Mike Mangino's favorites

Favorite sessions for this user

* !done - Hacking IRC Bots for Distributed Teams

When our company was acquired we needed a way to see everything that was done each day all in one place. Teams were using different methods to do this: standups, written reports, emails and meetings. Nothing stuck. Done reports introduces a simple IRC command: !done. Team members say !done and what they just did. These !dones are put into a daily report. !done becomes a part of everyday at work, not a strained task that’s easily forgotten.
Culture
Amber Case, Aaron Parecki

* How Good is My Business Idea? Strategic Analysis for Techies

We'll look at methods for evaluating business ideas with a focus on business strategy. We will see how building a business on Open Source changes the equation and will look at the many mistakes I made with Elevated Code.
Business
Mike Mangino

* Human Interfaces for Geeks

As technical professionals we excel at understanding protocols, standards, file-formats, and APIs. Whenever there is a doubt as to the correct way to do things, one merely needs to read the fine manual or source code. Unfortunately the reference manual for humans was lost a long time ago, and the source code is poorly documented. We've been struggling with inter-human communication ever since. Paul Fenwick will present his findings at reverse-engineering the human communication protocol.
Culture
Paul Fenwick

* It's OK to be Average

Open Source communities are often full of "the one who invented ___" people. They've written RFCs, gotten patents, published software that's already installed on every computer you'll ever buy. It can be kind of intimidating. But there's room for more than that--and welcoming more people can improve your project exponentially!
Culture
Noirin Plunkett

* Labor, ethics and computing

An exploration of labor and ethics from various points in the life of a computer -- from the day-to-day software programming and hardware inside the computer down to the materials used in various components. Includes the implications for open source hardware and software as well as possible future solutions.
Chemistry
Cameron Adamez

* Mobile Sync, HTML5, and NoSQL

Mobile database sync helps insulate your users from unreliable wireless data connections, so your app feels faster, and is always ready when your users need it.
Chemistry
J Chris Anderson

* Negotiation: Because You're Worth It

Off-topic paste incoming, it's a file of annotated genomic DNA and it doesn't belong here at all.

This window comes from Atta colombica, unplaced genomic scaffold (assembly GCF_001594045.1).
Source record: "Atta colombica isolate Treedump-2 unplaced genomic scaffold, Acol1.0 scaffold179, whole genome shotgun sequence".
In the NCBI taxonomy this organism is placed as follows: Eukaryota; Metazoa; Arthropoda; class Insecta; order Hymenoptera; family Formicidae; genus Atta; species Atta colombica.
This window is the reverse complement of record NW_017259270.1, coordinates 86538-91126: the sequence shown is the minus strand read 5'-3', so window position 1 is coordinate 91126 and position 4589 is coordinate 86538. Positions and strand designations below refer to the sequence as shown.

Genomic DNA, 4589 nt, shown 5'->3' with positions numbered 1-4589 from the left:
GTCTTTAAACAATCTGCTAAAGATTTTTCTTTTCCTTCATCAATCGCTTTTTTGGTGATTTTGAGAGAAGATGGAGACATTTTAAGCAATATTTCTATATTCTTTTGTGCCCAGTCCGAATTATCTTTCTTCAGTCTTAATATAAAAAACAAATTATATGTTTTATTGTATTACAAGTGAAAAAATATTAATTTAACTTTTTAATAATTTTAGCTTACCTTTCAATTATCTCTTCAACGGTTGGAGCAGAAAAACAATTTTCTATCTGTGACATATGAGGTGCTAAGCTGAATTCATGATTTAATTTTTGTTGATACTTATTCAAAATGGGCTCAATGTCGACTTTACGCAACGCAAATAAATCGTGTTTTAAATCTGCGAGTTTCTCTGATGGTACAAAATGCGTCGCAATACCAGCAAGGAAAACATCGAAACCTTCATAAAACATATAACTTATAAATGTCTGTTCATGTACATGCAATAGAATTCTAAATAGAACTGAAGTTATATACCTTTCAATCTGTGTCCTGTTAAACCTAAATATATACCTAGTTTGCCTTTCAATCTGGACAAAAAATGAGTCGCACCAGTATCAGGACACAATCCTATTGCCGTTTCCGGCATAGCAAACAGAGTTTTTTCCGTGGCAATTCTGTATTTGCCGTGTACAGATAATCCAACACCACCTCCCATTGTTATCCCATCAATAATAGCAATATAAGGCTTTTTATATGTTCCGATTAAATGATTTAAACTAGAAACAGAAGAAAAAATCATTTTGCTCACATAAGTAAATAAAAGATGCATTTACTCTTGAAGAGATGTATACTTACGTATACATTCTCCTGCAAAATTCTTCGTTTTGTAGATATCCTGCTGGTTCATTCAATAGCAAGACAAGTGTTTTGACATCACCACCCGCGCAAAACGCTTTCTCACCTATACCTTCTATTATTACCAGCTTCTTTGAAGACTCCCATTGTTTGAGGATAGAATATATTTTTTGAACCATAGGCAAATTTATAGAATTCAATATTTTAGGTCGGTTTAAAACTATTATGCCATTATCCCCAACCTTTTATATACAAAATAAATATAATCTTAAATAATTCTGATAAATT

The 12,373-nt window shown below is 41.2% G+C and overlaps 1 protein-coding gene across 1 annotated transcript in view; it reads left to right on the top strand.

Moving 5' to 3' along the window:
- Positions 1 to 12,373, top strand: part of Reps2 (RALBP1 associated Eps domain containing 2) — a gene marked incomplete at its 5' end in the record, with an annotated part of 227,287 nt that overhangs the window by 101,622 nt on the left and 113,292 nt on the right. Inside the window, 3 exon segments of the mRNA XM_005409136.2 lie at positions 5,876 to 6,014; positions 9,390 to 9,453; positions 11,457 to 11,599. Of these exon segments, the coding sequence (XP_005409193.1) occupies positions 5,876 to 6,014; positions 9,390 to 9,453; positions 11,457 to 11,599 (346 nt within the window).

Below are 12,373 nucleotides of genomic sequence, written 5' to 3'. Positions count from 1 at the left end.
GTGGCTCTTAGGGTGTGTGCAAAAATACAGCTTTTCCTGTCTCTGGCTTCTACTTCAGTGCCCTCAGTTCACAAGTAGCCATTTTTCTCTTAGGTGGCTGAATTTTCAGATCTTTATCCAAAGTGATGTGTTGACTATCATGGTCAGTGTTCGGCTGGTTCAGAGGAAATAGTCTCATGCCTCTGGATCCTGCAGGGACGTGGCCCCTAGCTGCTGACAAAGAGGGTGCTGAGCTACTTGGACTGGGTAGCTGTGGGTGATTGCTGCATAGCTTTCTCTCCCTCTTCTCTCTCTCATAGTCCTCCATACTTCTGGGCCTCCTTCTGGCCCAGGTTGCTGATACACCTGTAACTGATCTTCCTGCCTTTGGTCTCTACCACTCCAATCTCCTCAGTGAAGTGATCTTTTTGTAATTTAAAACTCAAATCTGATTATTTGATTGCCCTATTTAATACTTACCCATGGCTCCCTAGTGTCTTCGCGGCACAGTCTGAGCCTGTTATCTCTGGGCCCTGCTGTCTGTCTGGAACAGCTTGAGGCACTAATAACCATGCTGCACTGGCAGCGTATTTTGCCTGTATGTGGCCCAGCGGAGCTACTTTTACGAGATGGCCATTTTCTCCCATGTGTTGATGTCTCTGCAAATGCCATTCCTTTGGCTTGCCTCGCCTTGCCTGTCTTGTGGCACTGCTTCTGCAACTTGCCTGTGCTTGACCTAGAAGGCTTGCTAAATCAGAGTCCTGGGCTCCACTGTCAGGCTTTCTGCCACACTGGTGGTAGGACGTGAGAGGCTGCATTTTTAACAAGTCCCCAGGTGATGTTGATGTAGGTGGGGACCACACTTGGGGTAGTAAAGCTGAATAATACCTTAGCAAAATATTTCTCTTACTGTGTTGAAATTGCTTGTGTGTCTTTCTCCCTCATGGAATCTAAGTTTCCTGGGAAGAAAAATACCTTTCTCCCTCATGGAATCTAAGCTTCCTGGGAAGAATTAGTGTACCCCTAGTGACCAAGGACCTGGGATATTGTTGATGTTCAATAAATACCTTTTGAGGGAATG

There's only one person who wins when you don't negotiate, and it's not you. But, as any logician will tell you, that doesn't tell us about what happens when you do negotiate. I'm here to help!
Business
Noirin Plunkett

* Remote Pair Programming

Remote Pair Programming: my setup, some advice, and a live demo^H^H stress test
Cooking
Sam Livingston-Gray

* Shall We Play A Game?

In just 1.5 hours, I will help you craft a computer game AI that will consistently beat you and your friends.
Chemistry
Bart Massey

* Simple Questions Should Have Simple Answers

What happens when a project begins to embrace the philosophy that simple questions should have simple answers? Q: Simple to whom? A: Simple to the person asking the question. "Simple questions should have simple answers" has given me a lot of design clarity in my projects. I hope to convince you of its beneficial effects.
Culture
Michael Schwern

* Teaching Robots to See With Javascript

Computer Vision, Javascript, and Flying Drones.
Hacks
Peter Braden

* Test Driven Development with AngularJS

Learn how to practice test driven development in JavaScript using AngularJS
Cooking
Joe Eames

* Where "Small is Beautiful" meets "Big Data"- Empowering Local Communities with Open Hardware

"The future is already here — it's just not very evenly distributed" - Author William Gibson Whether rightly or wrongly so, it has been argued that the "information revolution' has resulted in a wider gap between those with skills and access to digital resources and those who do not. The same can apply to entire communities where language, geography and cultural barriers have created a new world of "Have Nots". The growing civic hacker movement is making long strides towards eliminating the "silicon ceiling" effect, but thanks to the emerging practice of "open hardware" the "civic hacker" is joined by a new class known as the "maker"... The civic hacker is capable of great things, and already has enough of a track record to be proud of. But the hacker ultimately is, and should remain, part of a vanguard elite who like the Bletchley Park codebreakers of WWII possess skills of such value that the work of a single individual can have a direct impact on the outcome of a war (or election...) The "Maker" on the other hand represents a fundamental break from a passive society of consumers into something more closely resembling the small-scale producers and artisans on which the U.S was based on.
Culture
Andrew Jawitz

Favorite proposals for this user

* Pinoccio - Building an Open Hardware Company, Year 1

From starting an open-hardware business, to designing user-centric products, to running a successful crowdfunding campaign, to managing manufacturing and fulfillment. There are lots of unknowns. We'll cover all the gory details of how we started Pinoccio, including lucky breaks and silly mistakes.
Business 2013-03-20 18:22:29 +0000
Eric Jennings, Sally Carson